The number of students majoring in the sciences has quadrupled since the opening of the Owens Science Hall and O’Shaughnessy Science Hall, and the additional students and newly hired faculty require more space than both buildings provide.
The number of students majoring in the sciences has quadrupled since the opening of the Frey Science and Engineering Center, and the additional students and newly hired faculty require more space than both buildings provide. (Kelsey Broadwell/TommieMedia)
“In 1997 when the Frey Science and Engineering Center (Owens Hall and O’Shaughnessy Science) opened there were 229 undergraduate students majoring in biology, chemistry, physics, geology and engineering,” Dean of the College of Arts and Sciences Terrence Langan said. “Today, there are 1,007 undergraduate students majoring in the sciences.”
With the increased demand, majors like biochemistry, environmental science and neuroscience have been added. However, the expansion may be happening too quickly.
“Right now, we’re on half a floor in O’Shaughnessy Science Hall basement with 12 full-time faculty,” associate engineering professor Greg Mowry said.
Faculty members are not the only ones feeling confined by the space. Senior biology major Jane Lucas said students “are definitely feeling the squeeze.”
“I work in a lab where people are having to walk through it to get to another lab,” Lucas said.
Senior Luke Ginger said a few offices on the first floor of Owens Science Hall are like miniature cubicles.
“We have doubled the number of students in biology and faculty in biology without increasing the space,” Lewis said.
Lamb said the 200-level geology classes used to have about 14 students but have doubled to around 30 students. The 300-level class has also doubled. Lamb said that J-Term course enrollments have shot up too, and only majors get those slots.
Though senior Tom Langer said space is definitely tight, he believes the university is doing a good job using what it has.
“We recently turned a seminar room in OWS into a geo-chemistry lab. It is designed to hold eight students, but we have labs of 16 (students),” geology department chair Lisa Lamb said. “We are excited that we got this space, but we are going to have to squeeze.”
Tim Lewis, professor and chair of the biology department, said that “the problem isn’t just (being) crunched for space; it is that some programs like neuroscience are in the wrong buildings, and that’s not an easy solution.”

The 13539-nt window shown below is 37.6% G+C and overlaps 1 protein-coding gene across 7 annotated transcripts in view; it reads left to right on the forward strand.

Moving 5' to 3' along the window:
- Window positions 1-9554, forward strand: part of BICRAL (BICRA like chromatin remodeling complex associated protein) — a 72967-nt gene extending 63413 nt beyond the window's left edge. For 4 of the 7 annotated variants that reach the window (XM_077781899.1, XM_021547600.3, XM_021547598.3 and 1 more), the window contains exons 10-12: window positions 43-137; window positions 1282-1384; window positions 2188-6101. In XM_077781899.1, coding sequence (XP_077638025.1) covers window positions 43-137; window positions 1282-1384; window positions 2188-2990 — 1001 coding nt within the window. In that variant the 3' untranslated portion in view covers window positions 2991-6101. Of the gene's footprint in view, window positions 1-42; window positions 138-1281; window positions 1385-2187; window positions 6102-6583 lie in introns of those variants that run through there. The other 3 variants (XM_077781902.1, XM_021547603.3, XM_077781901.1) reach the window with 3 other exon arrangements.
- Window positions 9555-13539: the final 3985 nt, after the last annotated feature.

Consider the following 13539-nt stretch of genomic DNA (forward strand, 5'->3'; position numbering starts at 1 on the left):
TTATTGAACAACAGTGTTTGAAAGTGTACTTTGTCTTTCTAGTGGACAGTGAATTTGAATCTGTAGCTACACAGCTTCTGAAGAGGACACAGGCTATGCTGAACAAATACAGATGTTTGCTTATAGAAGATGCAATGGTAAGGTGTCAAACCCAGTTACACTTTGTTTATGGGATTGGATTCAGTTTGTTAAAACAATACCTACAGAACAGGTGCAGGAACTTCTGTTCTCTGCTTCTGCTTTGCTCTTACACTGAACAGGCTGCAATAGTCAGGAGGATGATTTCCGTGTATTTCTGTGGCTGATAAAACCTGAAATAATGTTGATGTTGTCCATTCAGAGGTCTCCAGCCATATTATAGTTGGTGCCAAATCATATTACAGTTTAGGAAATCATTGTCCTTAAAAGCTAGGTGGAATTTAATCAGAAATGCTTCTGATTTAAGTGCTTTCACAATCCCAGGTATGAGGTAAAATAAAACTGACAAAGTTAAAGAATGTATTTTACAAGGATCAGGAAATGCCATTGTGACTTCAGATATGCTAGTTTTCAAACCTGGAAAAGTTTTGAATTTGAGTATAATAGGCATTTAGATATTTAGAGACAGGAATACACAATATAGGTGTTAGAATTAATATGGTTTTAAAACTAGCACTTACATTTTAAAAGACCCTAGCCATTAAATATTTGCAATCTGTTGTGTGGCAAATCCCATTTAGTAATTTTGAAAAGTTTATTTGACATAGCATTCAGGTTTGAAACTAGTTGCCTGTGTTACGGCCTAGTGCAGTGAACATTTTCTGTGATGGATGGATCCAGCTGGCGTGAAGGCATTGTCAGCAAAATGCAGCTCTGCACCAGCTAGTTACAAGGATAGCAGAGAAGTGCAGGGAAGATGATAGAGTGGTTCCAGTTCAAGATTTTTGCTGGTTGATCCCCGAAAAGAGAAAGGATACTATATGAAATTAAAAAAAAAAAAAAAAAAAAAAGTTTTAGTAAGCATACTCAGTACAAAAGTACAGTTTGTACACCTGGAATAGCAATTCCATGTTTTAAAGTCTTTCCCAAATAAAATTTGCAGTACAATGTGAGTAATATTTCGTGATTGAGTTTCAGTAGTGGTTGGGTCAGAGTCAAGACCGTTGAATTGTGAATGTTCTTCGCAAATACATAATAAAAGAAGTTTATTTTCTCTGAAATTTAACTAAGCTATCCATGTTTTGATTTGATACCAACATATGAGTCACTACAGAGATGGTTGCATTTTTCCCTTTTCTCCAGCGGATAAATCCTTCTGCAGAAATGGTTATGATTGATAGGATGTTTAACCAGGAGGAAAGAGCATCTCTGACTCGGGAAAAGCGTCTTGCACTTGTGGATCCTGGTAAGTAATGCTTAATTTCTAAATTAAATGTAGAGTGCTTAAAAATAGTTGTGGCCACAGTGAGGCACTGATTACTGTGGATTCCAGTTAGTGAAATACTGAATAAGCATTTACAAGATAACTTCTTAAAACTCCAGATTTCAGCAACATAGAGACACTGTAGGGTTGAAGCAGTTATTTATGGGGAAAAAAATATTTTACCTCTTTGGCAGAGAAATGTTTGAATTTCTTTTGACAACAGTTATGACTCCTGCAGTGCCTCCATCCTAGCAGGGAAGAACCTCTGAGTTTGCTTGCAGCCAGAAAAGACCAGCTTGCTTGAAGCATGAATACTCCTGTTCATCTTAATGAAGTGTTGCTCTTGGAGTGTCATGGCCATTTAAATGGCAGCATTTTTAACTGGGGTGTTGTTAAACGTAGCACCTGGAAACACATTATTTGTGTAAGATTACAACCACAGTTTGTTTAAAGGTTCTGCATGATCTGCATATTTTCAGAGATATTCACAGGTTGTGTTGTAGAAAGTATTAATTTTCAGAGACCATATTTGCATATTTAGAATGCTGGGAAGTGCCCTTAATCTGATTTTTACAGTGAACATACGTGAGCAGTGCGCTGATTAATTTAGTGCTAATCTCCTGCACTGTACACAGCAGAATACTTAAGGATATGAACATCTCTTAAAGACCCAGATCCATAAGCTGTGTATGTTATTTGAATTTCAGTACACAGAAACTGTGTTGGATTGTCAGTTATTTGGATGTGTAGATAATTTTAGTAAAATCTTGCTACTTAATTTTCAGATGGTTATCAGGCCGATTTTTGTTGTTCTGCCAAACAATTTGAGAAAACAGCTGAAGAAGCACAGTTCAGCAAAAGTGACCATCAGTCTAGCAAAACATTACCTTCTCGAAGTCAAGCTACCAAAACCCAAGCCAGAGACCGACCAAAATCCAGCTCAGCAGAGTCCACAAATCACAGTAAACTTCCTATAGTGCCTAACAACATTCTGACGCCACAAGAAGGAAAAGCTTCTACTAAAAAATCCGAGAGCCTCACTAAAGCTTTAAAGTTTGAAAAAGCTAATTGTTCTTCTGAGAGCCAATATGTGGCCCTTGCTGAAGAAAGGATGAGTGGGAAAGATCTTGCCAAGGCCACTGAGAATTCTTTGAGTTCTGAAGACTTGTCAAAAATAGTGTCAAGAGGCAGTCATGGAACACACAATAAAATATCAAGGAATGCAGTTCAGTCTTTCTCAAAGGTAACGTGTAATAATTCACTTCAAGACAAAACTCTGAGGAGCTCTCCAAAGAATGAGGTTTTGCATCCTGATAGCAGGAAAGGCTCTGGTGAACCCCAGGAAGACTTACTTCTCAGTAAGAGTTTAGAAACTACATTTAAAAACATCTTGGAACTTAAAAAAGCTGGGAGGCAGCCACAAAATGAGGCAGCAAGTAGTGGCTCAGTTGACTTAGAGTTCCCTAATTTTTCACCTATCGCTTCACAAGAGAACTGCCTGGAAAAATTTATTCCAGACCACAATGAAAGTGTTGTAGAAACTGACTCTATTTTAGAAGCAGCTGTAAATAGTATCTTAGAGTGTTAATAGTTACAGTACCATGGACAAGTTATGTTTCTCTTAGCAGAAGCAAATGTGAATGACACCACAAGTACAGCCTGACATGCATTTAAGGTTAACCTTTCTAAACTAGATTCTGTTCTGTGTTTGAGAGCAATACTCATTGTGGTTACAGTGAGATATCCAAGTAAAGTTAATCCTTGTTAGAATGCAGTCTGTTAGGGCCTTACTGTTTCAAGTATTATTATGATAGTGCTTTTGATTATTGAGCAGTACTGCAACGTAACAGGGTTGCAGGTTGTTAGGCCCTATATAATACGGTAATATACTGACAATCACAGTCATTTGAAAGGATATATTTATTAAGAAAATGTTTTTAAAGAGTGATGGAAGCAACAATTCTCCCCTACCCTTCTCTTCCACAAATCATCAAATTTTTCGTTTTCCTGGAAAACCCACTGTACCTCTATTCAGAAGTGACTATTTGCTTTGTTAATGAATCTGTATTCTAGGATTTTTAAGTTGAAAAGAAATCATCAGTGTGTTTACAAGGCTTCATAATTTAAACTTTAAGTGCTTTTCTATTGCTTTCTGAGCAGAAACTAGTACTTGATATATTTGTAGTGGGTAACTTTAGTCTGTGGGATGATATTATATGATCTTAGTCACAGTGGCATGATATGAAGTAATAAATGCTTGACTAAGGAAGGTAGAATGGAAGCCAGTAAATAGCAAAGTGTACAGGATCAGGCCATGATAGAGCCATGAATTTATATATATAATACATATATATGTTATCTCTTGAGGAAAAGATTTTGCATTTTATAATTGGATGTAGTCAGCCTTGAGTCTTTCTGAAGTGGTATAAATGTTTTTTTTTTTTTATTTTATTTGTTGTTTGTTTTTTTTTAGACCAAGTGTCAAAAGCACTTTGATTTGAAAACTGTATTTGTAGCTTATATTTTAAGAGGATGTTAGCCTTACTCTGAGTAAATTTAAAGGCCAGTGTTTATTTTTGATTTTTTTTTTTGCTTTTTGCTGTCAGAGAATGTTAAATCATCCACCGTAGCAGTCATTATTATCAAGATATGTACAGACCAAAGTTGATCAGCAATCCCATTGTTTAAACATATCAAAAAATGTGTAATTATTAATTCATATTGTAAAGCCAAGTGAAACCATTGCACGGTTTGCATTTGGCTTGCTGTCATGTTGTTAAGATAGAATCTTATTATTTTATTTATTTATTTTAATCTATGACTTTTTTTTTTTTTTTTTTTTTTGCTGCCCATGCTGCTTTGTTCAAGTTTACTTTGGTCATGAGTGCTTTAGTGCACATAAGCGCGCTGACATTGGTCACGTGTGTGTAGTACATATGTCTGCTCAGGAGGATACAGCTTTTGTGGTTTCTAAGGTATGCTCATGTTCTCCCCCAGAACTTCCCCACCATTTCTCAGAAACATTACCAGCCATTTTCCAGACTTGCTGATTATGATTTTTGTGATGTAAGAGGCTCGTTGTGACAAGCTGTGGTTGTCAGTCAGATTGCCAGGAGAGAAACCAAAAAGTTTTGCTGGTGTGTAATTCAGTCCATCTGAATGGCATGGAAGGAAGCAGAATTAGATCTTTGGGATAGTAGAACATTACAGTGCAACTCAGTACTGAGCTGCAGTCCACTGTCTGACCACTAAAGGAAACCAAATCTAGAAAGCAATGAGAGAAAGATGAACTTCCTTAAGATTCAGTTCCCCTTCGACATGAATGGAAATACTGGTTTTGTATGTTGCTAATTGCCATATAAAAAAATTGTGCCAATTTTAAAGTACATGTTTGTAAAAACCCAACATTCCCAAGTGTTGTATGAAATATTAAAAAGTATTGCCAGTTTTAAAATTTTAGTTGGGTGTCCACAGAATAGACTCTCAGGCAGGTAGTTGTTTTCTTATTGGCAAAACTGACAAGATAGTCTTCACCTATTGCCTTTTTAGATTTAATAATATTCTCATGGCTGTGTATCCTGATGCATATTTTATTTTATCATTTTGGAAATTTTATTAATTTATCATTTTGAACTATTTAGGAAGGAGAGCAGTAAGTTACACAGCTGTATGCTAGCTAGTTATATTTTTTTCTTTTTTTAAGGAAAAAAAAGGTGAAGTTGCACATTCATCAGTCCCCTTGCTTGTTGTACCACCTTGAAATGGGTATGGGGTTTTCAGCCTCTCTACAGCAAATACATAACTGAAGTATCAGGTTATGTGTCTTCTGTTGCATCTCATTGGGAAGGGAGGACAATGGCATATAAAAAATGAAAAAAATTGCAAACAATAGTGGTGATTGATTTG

“They need the same labs as science majors do, and they are in a building that was not built for that,” Lewis said.
Right now, half of the neuroscience classes are in OWS, and the other half are housed in the John Roach Center.
The tight squeeze has also caused the departments to often share resources.
“It’s really nice that we can collaborate and that makes us stronger, but it also puts some limitations on us,” Lucas said. “We like to use some of the same machines as the geology department, but it is tough when there is a back up on how much time someone is going to be using it.”
Lewis said the department hopes to alleviate some of the issues over the summer.
“The university cares deeply, and they have been giving us good resources, short of building us an expensive new building,” Lewis said. “This summer, we will carve up hallway space in both buildings and turn it into offices. We have had to convert closets into offices, and we have had to give up several labs to create offices.”
However, if high enrollment numbers persist, Lewis said the long-term plan would be to expand a wing toward the parking lot between Loras Hall and OSS.
“The administration all knows of the science and engineering needs, and the first step is raising money, which takes a long time,” Lewis said. “The overall plan seems to be to build a science wing when it can be done, but we are not at the stage where one draws up plans.”
Lamb said a group of math, science, and engineering chairs are meeting at an upcoming retreat to talk about where added space is needed.
“If a new wing goes in, we will want to defragment our space and make it a more cohesive space,” Lamb said. “So if students are doing research, they are nearby, which is good for questions and safety reasons.”
Kelsey Broadwell can be reached at email@example.com.